Report on CLR James Book Launch in Toronto

February 4, 2010 at 12:54 am (Uncategorized)

Marty Glaberman once observed that everyone has their own CLR James, an observation echoed by the chair of the meeting to launch a new book of writings by CLR James, You Don’t Play With Revolution.

And at the meeting there were many CLR Jameses: James the teacher, James the writer, James the Trotskyist, James the sponteneist, James the anarchist, James the anti-imperialist , James the cultural critic, and so on. That CLR James could be so many things to so many people suggest one of two things: either he was a political scoundrel trying to appear to be all things to all people, or that he was a genius whose political thoughts and interests were not limited or bound by the dogmas within the traditions he traversed.  

For me, it’s the latter answer, even though my CLR James would be more heavily Johnsonite than some of the others. And I certainly wouldn’t want to be held to all of the political positions I’ve espoused in my political life, some of which (many?) are deeply embarrassing now.   (See the earlier post, The Legacy of CLR James for a bit more of a critique of James. )

The occasion of the meeting was the publication of lectures James delivered in Montreal in 1967. The book contains the three public lectures James gave, on the making of the Caribbean people, the Haitian Revolution, and King Lear, as well as five private lectures he gave on Existentialism and Marxism, Rousseau, The Eighteen Brumaire of Louis Bonaparte and the Caribbean, Marx’s Capital, and Lenin on the trade union question. In addition the book contains interviews with James, and some previously unpublished correspondence and supplementary materials. (the book is published by AK Press). 

For those interested in James, it’s a worthwhile investment (a very reasonable $20 for a 300 plus page book), and those those who aren’t it’s worth having just for the range of interests James brings. Read James’ Beyond a Boundary on cricket, a game I dislike. Read James’ book on Moby Dick. And see the insights.

About 25 people came out to hear David Austin, the editor of the collection, give a general overview and read selections of the book. Austin’s task was not an easy one as most of the audience too had their own CLR James Like many who get caught up in their subject, Austin sometimes let his enthusiasm get the better of him. (He announced several times  he was finishing, but , “well, maybe one more little thing…” )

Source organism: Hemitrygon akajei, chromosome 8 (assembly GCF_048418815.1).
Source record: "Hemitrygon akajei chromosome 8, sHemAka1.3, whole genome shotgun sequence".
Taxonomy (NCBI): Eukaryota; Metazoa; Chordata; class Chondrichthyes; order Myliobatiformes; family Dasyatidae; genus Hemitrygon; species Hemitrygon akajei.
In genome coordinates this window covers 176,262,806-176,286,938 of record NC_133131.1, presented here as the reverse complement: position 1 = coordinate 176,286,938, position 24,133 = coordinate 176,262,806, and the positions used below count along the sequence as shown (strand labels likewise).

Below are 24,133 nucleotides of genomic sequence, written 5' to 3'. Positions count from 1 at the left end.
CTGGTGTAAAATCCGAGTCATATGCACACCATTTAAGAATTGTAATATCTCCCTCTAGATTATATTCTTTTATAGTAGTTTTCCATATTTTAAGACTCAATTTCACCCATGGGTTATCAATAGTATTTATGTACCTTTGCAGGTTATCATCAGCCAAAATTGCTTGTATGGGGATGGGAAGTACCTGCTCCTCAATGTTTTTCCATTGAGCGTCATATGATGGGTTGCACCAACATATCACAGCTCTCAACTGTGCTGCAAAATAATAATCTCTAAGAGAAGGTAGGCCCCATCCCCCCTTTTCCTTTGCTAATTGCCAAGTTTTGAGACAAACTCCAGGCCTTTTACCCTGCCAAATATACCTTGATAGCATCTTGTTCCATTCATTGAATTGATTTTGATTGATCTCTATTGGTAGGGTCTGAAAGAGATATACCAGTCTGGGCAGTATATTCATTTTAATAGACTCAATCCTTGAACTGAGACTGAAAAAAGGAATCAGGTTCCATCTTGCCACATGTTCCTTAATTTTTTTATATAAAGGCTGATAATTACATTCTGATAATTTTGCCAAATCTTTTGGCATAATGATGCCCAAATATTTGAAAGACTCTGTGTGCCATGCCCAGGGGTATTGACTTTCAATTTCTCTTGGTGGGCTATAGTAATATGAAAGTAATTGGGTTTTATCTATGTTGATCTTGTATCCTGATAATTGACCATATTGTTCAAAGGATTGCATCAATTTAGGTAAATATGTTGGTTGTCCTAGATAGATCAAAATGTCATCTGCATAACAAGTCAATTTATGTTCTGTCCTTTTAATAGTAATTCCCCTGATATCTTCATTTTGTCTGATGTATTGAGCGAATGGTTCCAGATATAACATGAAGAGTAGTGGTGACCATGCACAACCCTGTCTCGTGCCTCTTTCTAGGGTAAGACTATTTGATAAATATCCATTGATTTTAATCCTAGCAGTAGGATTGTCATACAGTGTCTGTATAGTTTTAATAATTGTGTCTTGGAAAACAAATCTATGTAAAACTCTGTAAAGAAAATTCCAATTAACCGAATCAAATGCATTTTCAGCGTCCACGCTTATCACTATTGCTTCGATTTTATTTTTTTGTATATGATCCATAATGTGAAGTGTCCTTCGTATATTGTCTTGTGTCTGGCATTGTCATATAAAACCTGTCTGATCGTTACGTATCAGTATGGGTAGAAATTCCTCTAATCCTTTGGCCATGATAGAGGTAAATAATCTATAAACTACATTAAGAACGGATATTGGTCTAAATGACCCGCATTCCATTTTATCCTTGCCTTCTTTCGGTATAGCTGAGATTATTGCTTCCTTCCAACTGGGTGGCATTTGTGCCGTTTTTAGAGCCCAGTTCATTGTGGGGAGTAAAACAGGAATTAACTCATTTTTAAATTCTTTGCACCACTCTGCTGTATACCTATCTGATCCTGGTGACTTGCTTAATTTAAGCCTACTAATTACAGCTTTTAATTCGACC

The discussion ranged from James politics at various points in his career and the impact of the lectures of the Montreal Caribbean left , to current political realities in the Caribbean and elsewhere. (Lots of thoughts to follow up on including an article Hegel and Haiti) . I didn’t speak as my had ended up at the  bottom of the list, and it seemed as if here was little for me to add (except sectarian sourness? – Nice to leave it out once in a while).

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2 Comments

  1. John Green said,

    Cheers for that. I found James’s book on Moby Dick hard going but really enjoyed Beyond a Boundary, even though I’m another Englishman who can’t stand cricket. I just became a friend of AK Press but I’ll be buying a copy of this anyway. I’ll be very interested to read the essay on Marxism and Existentialism after having just read the new John Gerassi book of interviews with Sartre.

    Thanks again.

  2. Notes on Kipling « Notes from Underground said,

    […] By fischerzed Leave a Comment Categories: Uncategorized After my recent post on CLR James, I decided to re-read James’ book on cricket Beyond a Boundary. I was never a cricket fan as […]

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